Michael Klarman’s scholarship has focused on the effect that court rulings have on social reform movements. He argues that when courts get ahead of public opinion, political backlash often follows. That’s what he found in an earlier book he wrote on race and the U.S. Supreme Court, and it is a phenomenon he has also observed in cases involving the death penalty and abortion.
In his new book, “From the Closet to the Altar: Courts, Backlash, and the Struggle for Same-Sex Marriage” (Oxford), the HLS professor explores whether the same effect has taken place when it comes to same-sex marriage litigation.
He also details the history of the gay rights movement, the emergence of gay marriage as a legal issue, and the costs and benefits of related litigation over the past 20 years.
Soon after the 2003 Massachusetts decision in Goodridge v. Department of Public Health, which established full marriage equality for same-sex couples in the commonwealth, Klarman wrote an article describing the political toll of the ruling on 2004 elections across the country, including the presidential contest. Since Goodridge, more than 30 states have enacted constitutional bans on gay marriage. Similarly, an earlier marriage equality case in Hawaii (Baehr v. Lewin) led to more than 35 states and Congress enacting defense-of-marriage statutes in the 1990s. In addition, he believes, gay marriage litigation may have distracted attention from other items on the gay rights agenda, such as federal legislation forbidding employment discrimination based on sexual orientation. But Klarman also sees beneficial consequences for the gay rights movement emanating from the litigation, including greater discussion among Americans of “a social reform that previously would have struck many of them as incomprehensible.”
As he began to focus on the pace at which public opinion had changed in recent years, he came to believe that the legalization of same-sex marriage in all 50 states now appears inevitable in a way that did not seem possible eight years ago. The question, he said, is, “How much of the progress is attributable to the litigation and how much to what you might call the deep background forces that are driving the liberalization of attitudes?” It’s impossible to know for sure, he said, “but it’s possible that the litigation, in addition to producing short-term backlash, also has produced a longer-term advance.”
Klarman noted that it’s been an interesting experience for him, as a legal historian, to write about the present: “When you study things in the distant past, you lose the sense of contingency. Of course, we think, the Civil War had to come out the way it did, because it’s hard to imagine our nation split in two. But when you study events as they unfold, contingency is everywhere. It may mean that you tell more accurate stories when you write about the present because you don’t already know what happens next.”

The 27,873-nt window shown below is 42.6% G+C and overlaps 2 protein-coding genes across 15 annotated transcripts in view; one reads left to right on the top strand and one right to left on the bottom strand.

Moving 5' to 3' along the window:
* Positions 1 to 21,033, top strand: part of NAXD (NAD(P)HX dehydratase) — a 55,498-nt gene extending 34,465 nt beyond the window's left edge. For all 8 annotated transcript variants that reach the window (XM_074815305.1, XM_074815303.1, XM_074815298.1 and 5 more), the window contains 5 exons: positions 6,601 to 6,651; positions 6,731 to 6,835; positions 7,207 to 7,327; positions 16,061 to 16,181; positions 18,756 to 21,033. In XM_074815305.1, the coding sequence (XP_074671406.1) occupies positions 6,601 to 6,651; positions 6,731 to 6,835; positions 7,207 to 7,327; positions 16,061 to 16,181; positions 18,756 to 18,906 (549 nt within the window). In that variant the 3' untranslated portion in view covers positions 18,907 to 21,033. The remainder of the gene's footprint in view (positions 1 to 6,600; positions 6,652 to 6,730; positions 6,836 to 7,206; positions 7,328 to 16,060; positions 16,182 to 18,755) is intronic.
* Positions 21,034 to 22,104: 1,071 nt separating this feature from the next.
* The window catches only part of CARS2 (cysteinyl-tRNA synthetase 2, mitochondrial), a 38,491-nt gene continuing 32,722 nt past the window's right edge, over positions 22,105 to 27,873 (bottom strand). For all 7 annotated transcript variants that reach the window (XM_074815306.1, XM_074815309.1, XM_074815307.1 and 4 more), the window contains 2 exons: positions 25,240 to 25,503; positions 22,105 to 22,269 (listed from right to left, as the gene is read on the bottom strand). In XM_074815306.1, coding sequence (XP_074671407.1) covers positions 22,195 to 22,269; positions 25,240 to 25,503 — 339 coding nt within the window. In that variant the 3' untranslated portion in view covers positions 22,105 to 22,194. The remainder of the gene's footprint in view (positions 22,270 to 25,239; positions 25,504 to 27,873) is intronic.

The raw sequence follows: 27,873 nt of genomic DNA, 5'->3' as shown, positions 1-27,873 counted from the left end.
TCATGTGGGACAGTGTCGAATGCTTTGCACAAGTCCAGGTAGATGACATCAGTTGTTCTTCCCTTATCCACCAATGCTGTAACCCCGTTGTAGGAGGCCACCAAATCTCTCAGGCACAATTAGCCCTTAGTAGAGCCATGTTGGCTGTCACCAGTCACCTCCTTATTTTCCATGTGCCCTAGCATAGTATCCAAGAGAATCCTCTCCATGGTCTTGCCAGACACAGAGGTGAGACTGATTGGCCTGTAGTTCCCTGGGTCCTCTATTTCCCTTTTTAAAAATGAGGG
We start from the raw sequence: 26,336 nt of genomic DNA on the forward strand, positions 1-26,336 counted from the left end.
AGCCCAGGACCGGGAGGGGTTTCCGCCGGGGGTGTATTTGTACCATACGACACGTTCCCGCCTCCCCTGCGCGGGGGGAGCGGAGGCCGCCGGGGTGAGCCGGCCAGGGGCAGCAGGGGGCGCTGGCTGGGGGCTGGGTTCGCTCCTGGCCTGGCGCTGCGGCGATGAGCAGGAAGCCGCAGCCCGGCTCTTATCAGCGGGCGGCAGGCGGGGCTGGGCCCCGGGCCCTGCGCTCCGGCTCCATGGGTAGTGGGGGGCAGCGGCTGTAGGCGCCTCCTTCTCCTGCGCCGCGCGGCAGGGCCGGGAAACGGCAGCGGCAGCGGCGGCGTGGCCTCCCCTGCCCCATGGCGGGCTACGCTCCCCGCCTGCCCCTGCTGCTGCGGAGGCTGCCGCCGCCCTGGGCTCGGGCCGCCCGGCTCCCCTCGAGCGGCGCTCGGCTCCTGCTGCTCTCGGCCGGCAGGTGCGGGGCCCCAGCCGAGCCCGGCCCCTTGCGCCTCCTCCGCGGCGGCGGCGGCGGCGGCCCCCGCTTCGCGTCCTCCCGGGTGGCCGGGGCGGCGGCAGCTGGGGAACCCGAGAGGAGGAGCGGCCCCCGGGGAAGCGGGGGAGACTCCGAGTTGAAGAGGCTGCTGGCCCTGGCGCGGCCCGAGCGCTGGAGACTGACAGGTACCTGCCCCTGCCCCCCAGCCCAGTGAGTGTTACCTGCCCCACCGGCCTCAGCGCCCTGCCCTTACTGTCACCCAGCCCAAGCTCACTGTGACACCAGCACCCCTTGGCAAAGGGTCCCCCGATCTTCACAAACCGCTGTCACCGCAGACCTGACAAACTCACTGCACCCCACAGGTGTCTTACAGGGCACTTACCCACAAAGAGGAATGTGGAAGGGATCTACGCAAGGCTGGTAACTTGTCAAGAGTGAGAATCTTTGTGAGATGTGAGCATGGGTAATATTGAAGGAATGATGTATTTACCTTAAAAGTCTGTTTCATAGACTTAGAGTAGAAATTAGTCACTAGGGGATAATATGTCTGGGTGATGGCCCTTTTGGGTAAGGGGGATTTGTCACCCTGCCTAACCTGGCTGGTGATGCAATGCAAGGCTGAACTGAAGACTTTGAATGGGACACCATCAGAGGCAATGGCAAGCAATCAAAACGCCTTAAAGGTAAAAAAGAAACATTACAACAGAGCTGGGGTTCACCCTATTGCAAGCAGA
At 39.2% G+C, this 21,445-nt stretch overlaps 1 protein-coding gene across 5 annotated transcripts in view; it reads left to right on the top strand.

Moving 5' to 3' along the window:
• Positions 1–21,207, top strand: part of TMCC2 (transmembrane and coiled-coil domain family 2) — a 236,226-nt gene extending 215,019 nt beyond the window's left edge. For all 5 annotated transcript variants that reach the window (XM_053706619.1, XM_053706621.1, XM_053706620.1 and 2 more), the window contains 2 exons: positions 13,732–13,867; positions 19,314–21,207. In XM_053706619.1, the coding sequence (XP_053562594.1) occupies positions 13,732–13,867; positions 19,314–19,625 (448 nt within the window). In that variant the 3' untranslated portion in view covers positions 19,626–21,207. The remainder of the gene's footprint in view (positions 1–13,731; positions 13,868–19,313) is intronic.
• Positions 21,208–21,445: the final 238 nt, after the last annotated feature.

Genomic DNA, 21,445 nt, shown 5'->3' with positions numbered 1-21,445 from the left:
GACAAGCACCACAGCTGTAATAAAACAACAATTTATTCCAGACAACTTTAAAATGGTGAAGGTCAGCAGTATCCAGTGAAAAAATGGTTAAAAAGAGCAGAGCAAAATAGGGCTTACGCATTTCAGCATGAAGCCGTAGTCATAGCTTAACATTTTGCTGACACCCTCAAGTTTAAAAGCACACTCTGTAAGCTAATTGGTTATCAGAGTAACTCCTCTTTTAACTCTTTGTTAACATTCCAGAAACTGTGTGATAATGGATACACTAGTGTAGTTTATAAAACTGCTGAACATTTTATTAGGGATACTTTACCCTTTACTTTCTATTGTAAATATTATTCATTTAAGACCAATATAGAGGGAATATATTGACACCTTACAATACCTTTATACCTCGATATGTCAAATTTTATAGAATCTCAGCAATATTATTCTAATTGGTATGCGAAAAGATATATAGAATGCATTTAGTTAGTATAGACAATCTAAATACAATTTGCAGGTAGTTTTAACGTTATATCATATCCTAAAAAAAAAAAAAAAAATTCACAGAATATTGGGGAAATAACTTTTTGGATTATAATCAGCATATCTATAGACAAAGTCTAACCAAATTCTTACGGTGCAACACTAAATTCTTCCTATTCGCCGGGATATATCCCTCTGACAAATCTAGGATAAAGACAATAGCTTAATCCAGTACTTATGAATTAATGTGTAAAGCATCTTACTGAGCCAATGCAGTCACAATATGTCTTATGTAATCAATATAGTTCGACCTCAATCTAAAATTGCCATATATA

One development he failed to anticipate was President Obama’s May endorsement of same-sex marriage. Klarman said he is confident the president and his political advisers had looked at the polls and concluded that endorsing gay marriage wouldn’t substantially hurt his re-election prospects. “We want to treat our great presidents as if they were heroes, who did the right thing regardless of political ramification. But that’s just not the way they behave,” he said. “With Abraham Lincoln and the Emancipation Proclamation, Harry Truman and his executive order desegregating the military, and John F. Kennedy and his famous speech proposing a civil rights bill—they all acted only after dragging their feet for years, and only after public opinion had caught up.”
During an interview with the Bulletin in August, Klarman made predictions about gay marriage cases that many believe are headed toward the Supreme Court, including a successful challenge to the federal Defense of Marriage Act in the 1st Circuit. “I could easily imagine the Court’s agreeing with the 1st Circuit that DOMA is unconstitutional. Indeed, I’d go out on a limb and say that’s likelier than not.”
In November, four referendums on same-sex marriage were on state ballots. Although in the past, voters have uniformly rejected gay marriage at the polls, Klarman predicted—correctly—that this year we would likely see a different outcome—in Maine, Maryland, Washington state and Minnesota.
Klarman said it’s been fascinating to see attitudes change during his 25 years as a law professor. When he started teaching at the University of Virginia School of Law in 1987, the Supreme Court had just decided Bowers v. Hardwick, rejecting a constitutional challenge to state criminalization of homosexual sodomy between consenting adults. “At least half of my Virginia students back then thought that ruling was right,” he said. Now, by contrast, he can’t even get most of his Harvard Law students to seriously consider the position that same-sex marriage is not a constitutional right.
In our lifetimes, he predicted, “people will cease to understand why gay marriage was ever a controversial issue, and even those who staunchly oppose it today will have figured out ways to normalize it. Otherwise, no one will take them very seriously. … It happened with race; it happened with women’s equality. It will happen with gay marriage.”
This story appears in the Fall 2012 issue of the Harvard Law Bulletin.